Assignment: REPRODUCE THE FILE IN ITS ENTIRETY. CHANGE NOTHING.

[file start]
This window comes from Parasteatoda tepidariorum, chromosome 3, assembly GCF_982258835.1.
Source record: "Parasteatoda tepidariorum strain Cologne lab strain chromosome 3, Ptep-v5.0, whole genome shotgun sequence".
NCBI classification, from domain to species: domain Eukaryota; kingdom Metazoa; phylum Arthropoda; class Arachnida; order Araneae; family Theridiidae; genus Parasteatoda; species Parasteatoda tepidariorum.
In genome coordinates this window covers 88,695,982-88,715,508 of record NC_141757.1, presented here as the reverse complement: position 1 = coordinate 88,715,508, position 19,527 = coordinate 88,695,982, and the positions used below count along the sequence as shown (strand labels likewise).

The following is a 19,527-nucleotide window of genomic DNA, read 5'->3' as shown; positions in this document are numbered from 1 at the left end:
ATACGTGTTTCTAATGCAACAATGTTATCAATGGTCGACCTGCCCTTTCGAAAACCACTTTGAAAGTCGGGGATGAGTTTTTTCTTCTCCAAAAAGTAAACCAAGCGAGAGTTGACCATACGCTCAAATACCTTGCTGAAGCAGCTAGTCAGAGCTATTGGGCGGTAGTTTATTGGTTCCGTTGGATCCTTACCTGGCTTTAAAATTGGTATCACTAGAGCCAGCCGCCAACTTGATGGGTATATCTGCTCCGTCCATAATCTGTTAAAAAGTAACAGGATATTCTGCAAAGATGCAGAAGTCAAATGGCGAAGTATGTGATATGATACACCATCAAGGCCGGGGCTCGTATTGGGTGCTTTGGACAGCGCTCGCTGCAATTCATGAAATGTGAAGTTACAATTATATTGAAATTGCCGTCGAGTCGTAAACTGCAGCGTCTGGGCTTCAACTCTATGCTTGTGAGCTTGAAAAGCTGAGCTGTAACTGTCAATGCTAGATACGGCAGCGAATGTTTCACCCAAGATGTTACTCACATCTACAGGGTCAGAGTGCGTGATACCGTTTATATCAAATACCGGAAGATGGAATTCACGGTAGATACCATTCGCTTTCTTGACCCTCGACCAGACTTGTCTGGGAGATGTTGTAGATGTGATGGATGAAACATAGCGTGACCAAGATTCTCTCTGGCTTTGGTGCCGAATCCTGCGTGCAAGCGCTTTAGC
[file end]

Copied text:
This window comes from Parasteatoda tepidariorum, chromosome 3, assembly GCF_982258835.1.
Source record: "Parasteatoda tepidariorum strain Cologne lab strain chromosome 3, Ptep-v5.0, whole genome shotgun sequence".
NCBI classification, from domain to species: domain Eukaryota; kingdom Metazoa; phylum Arthropoda; class Arachnida; order Araneae; family Theridiidae; genus Parasteatoda; species Parasteatoda tepidariorum.
In genome coordinates this window covers 88,695,982-88,715,508 of record NC_141757.1, presented here as the reverse complement: position 1 = coordinate 88,715,508, position 19,527 = coordinate 88,695,982, and the positions used below count along the sequence as shown (strand labels likewise).

The following is a 19,527-nucleotide window of genomic DNA, read 5'->3' as shown; positions in this document are numbered from 1 at the left end:
ATACGTGTTTCTAATGCAACAATGTTATCAATGGTCGACCTGCCCTTTCGAAAACCACTTTGAAAGTCGGGGATGAGTTTTTTCTTCTCCAAAAAGTAAACCAAGCGAGAGTTGACCATACGCTCAAATACCTTGCTGAAGCAGCTAGTCAGAGCTATTGGGCGGTAGTTTATTGGTTCCGTTGGATCCTTACCTGGCTTTAAAATTGGTATCACTAGAGCCAGCCGCCAACTTGATGGGTATATCTGCTCCGTCCATAATCTGTTAAAAAGTAACAGGATATTCTGCAAAGATGCAGAAGTCAAATGGCGAAGTATGTGATATGATACACCATCAAGGCCGGGGCTCGTATTGGGTGCTTTGGACAGCGCTCGCTGCAATTCATGAAATGTGAAGTTACAATTATATTGAAATTGCCGTCGAGTCGTAAACTGCAGCGTCTGGGCTTCAACTCTATGCTTGTGAGCTTGAAAAGCTGAGCTGTAACTGTCAATGCTAGATACGGCAGCGAATGTTTCACCCAAGATGTTACTCACATCTACAGGGTCAGAGTGCGTGATACCGTTTATATCAAATACCGGAAGATGGAATTCACGGTAGATACCATTCGCTTTCTTGACCCTCGACCAGACTTGTCTGGGAGATGTTGTAGATGTGATGGATGAAACATAGCGTGACCAAGATTCTCTCTGGCTTTGGTGCCGAATCCTGCGTGCAAGCGCTTTAGC